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‘Mormon Land’: The sealing change and Woodruff ‘revelation’ most Latter-day Saints know little about

How understanding the 1894 edict ending the “law of adoption” helps explain 19th-century polygamy.

(The Church of Jesus Christ of Latter-day Saints) Sealing room in Utah's Cedar City Temple.

Most people know that The Church of Jesus Christ of Latter-day Saints practiced polygamy in the 19th century, but the Utah-based faith eventually abandoned it, beginning with a pronouncement in 1890 by church President Wilford Woodruff known as “the Manifesto.”

Even most members, however, are unaware of Woodruff’s 1894 announcement, termed a “revelation,” which ended a teaching known as “the law of adoption,” under which adult members were sealed to church leaders.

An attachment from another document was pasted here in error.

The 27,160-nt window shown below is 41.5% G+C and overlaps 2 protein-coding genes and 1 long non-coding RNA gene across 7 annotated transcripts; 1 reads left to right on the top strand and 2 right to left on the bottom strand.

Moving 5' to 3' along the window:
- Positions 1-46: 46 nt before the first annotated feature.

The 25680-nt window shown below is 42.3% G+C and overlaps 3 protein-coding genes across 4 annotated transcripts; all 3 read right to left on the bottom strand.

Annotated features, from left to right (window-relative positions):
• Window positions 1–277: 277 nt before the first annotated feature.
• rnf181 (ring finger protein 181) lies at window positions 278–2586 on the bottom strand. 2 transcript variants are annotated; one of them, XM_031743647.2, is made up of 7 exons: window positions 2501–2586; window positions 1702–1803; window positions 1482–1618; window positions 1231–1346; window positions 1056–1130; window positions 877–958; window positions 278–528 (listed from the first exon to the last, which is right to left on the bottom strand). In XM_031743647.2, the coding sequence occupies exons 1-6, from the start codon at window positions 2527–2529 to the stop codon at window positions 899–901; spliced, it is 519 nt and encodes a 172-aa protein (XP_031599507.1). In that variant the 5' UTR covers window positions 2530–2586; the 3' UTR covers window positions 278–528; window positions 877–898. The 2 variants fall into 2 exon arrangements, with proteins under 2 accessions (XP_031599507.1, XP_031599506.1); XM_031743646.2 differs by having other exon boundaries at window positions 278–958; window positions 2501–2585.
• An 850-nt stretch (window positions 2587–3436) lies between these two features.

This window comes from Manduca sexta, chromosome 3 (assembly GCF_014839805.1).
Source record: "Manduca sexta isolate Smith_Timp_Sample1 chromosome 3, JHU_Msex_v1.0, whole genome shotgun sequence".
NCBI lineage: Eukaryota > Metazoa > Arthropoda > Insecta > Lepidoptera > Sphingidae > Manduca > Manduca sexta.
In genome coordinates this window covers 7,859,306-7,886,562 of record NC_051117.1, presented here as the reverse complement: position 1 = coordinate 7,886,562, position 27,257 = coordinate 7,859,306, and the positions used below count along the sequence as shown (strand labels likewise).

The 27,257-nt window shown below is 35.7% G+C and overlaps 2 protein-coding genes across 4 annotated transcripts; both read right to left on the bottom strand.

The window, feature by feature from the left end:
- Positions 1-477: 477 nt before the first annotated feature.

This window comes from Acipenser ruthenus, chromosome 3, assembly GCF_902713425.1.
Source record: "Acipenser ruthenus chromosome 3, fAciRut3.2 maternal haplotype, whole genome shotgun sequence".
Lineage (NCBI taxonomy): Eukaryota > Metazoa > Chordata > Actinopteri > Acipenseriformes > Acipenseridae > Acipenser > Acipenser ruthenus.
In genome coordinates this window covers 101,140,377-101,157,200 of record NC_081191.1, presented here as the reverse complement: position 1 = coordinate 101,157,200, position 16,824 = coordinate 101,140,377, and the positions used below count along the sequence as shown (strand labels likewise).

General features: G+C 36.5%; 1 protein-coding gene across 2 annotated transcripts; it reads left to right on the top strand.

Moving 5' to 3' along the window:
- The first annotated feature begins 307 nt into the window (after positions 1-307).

Wilford Woodruff, fourth president of The Church of Jesus Christ of Latter-day Saints.

In General Conference of that year, Woodruff stated that hereafter temple sealings should proceed strictly along family lines, thereby replacing the earlier “kingdom theology” with what became the modern Latter-day Saint understanding of eternal families.

“Without an understanding of kingdom theology and the law of adoption, it’s not possible to fully grasp how 19th-century Latter-day Saints understood polygamy,” writes scholar Nate Oman, who teaches at William & Mary Law School in Virginia.

On this week’s show, Oman discusses this often-overlooked but highly important piece of Mormon history.

Listen here:

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